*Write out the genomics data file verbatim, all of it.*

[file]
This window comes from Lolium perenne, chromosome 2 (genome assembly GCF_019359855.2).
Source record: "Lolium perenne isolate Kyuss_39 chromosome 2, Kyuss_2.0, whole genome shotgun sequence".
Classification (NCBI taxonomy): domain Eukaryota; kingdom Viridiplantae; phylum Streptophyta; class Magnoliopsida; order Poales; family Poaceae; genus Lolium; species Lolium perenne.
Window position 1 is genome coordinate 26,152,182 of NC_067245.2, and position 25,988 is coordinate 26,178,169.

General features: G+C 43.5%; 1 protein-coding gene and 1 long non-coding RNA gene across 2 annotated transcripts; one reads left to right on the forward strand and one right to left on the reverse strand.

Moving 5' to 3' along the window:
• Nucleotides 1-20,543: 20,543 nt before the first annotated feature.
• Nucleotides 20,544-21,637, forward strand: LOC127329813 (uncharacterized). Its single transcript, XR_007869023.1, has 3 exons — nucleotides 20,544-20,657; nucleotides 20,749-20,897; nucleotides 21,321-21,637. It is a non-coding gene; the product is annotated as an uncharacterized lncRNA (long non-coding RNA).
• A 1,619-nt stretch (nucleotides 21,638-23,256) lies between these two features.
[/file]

This window comes from Lolium perenne, chromosome 2 (genome assembly GCF_019359855.2).
Source record: "Lolium perenne isolate Kyuss_39 chromosome 2, Kyuss_2.0, whole genome shotgun sequence".
Classification (NCBI taxonomy): domain Eukaryota; kingdom Viridiplantae; phylum Streptophyta; class Magnoliopsida; order Poales; family Poaceae; genus Lolium; species Lolium perenne.
Window position 1 is genome coordinate 26,152,182 of NC_067245.2, and position 25,988 is coordinate 26,178,169.

General features: G+C 43.5%; 1 protein-coding gene and 1 long non-coding RNA gene across 2 annotated transcripts; one reads left to right on the forward strand and one right to left on the reverse strand.

Moving 5' to 3' along the window:
• Nucleotides 1-20,543: 20,543 nt before the first annotated feature.
• Nucleotides 20,544-21,637, forward strand: LOC127329813 (uncharacterized). Its single transcript, XR_007869023.1, has 3 exons — nucleotides 20,544-20,657; nucleotides 20,749-20,897; nucleotides 21,321-21,637. It is a non-coding gene; the product is annotated as an uncharacterized lncRNA (long non-coding RNA).
• A 1,619-nt stretch (nucleotides 21,638-23,256) lies between these two features.